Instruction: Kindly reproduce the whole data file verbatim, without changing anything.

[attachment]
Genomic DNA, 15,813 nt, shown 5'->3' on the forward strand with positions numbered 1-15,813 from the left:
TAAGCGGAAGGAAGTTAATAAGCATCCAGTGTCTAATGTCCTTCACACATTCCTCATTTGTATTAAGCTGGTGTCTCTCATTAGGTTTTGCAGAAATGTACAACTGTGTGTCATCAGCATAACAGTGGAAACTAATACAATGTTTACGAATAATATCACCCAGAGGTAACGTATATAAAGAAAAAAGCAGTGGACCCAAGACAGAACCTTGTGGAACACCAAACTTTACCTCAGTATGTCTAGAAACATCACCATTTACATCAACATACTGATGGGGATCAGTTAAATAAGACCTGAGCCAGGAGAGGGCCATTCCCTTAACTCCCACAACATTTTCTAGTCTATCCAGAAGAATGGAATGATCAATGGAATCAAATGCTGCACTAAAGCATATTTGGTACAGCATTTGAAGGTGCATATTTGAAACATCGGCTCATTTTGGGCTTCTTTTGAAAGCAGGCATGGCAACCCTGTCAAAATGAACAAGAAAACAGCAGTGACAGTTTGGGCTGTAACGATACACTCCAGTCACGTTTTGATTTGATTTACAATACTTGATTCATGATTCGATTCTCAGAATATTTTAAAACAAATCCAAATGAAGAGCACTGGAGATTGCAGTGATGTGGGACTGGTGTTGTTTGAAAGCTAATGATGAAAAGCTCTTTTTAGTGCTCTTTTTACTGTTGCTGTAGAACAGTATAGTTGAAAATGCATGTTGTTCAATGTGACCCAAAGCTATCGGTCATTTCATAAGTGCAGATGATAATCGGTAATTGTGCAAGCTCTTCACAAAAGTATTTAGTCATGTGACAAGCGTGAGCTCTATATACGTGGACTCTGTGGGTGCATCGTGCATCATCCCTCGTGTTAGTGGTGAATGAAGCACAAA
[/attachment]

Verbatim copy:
Genomic DNA, 15,813 nt, shown 5'->3' on the forward strand with positions numbered 1-15,813 from the left:
TAAGCGGAAGGAAGTTAATAAGCATCCAGTGTCTAATGTCCTTCACACATTCCTCATTTGTATTAAGCTGGTGTCTCTCATTAGGTTTTGCAGAAATGTACAACTGTGTGTCATCAGCATAACAGTGGAAACTAATACAATGTTTACGAATAATATCACCCAGAGGTAACGTATATAAAGAAAAAAGCAGTGGACCCAAGACAGAACCTTGTGGAACACCAAACTTTACCTCAGTATGTCTAGAAACATCACCATTTACATCAACATACTGATGGGGATCAGTTAAATAAGACCTGAGCCAGGAGAGGGCCATTCCCTTAACTCCCACAACATTTTCTAGTCTATCCAGAAGAATGGAATGATCAATGGAATCAAATGCTGCACTAAAGCATATTTGGTACAGCATTTGAAGGTGCATATTTGAAACATCGGCTCATTTTGGGCTTCTTTTGAAAGCAGGCATGGCAACCCTGTCAAAATGAACAAGAAAACAGCAGTGACAGTTTGGGCTGTAACGATACACTCCAGTCACGTTTTGATTTGATTTACAATACTTGATTCATGATTCGATTCTCAGAATATTTTAAAACAAATCCAAATGAAGAGCACTGGAGATTGCAGTGATGTGGGACTGGTGTTGTTTGAAAGCTAATGATGAAAAGCTCTTTTTAGTGCTCTTTTTACTGTTGCTGTAGAACAGTATAGTTGAAAATGCATGTTGTTCAATGTGACCCAAAGCTATCGGTCATTTCATAAGTGCAGATGATAATCGGTAATTGTGCAAGCTCTTCACAAAAGTATTTAGTCATGTGACAAGCGTGAGCTCTATATACGTGGACTCTGTGGGTGCATCGTGCATCATCCCTCGTGTTAGTGGTGAATGAAGCACAAA